After a three day strike for teachers across the state, Governor Jim Justice met for a town hall at University High School.
680 public schools in the state’s 55 counties have been closed throughout this time.
“So I think that it’s unfortunate that they’re out of school and I’m not with my students as well, but I’m glad I get to be with my children, and I get to show them a different side of education today, and I think they are learning a lot,” said Kevin Colistra, teacher at Morgantown High School.
A main concern is employees say a 1% pay raise just isn’t enough. Governor Justice said in order to administer a PEIA raise, it would take hundreds of millions of dollars. He spoke on behalf of the legislators:
“As far as a pay raise, they believe it is not financially, and I too, not financially the thing to do today, to raise you more in the wake of, they don’t truly know, nor do I know, that we are for sure out of the woods,” said Justice.
Justice asked the crowd to offer their opinions on where this money will come from.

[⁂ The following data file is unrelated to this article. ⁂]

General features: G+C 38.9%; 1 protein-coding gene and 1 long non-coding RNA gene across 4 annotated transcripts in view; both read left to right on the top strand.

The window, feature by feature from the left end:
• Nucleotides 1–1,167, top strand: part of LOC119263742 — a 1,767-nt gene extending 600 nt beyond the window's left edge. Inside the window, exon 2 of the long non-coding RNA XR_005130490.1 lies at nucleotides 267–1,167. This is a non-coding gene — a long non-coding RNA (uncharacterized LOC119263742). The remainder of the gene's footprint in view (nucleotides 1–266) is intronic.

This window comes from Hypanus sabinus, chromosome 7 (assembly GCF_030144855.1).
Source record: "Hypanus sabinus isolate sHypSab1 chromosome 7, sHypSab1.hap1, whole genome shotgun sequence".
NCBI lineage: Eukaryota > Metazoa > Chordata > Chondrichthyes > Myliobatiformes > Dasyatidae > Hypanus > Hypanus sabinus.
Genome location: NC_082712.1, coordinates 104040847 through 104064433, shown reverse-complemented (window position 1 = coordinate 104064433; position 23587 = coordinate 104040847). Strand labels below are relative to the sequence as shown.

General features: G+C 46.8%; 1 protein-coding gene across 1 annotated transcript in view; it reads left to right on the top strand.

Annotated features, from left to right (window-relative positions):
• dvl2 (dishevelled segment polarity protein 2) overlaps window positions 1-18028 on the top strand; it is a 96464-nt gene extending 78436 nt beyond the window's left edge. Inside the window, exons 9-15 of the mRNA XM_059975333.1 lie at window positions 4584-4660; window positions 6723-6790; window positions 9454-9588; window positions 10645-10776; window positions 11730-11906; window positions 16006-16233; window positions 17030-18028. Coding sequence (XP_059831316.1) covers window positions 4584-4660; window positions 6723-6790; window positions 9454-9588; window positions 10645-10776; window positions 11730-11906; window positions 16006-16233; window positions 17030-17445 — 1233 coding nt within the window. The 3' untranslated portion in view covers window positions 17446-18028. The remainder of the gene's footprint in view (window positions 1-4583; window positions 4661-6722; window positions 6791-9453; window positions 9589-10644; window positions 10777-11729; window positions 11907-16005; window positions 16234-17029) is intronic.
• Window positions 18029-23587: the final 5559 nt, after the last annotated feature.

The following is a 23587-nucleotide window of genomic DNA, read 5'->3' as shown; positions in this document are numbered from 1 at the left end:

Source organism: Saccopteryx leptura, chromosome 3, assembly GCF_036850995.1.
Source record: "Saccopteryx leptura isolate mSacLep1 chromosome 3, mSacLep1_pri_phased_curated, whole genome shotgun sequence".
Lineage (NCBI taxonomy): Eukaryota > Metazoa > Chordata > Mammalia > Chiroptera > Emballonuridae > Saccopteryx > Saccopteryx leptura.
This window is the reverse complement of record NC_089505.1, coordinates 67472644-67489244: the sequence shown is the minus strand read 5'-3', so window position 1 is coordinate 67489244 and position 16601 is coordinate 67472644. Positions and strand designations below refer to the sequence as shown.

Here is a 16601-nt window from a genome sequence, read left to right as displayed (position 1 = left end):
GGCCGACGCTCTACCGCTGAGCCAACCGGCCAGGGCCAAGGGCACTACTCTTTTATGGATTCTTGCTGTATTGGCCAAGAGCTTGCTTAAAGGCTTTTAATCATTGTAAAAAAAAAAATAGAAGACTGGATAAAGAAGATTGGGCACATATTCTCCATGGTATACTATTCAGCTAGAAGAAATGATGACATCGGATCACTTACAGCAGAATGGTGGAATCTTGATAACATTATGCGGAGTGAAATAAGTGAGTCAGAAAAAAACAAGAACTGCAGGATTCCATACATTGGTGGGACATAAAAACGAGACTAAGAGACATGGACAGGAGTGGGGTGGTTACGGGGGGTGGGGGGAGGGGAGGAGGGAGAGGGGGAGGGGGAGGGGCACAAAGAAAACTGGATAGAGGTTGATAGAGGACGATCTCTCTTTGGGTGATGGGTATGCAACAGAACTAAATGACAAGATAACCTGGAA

Some crowd members suggested legalizing marijuana throughout the state, as well as severances on oil and gas, which Justice agrees with.
“Did I not last year, at the state of the state, say that the severance tax on gas and coal should be tiered and it should go up and down, with the prices, and if we would have done that, we would have been clear sailing like you can’t believe,” said Justice.
Justice said he will be meeting with his staff within the next seven to ten days to determine the next steps to be taken, which may involve meeting with gas and oil companies.
He concluded the meeting by acknowledging the teachers’ freedom of speech but said there may be consequences. He advised the return of work on Tuesday or necessary actions may be taken which could include loss of job or potential jail time.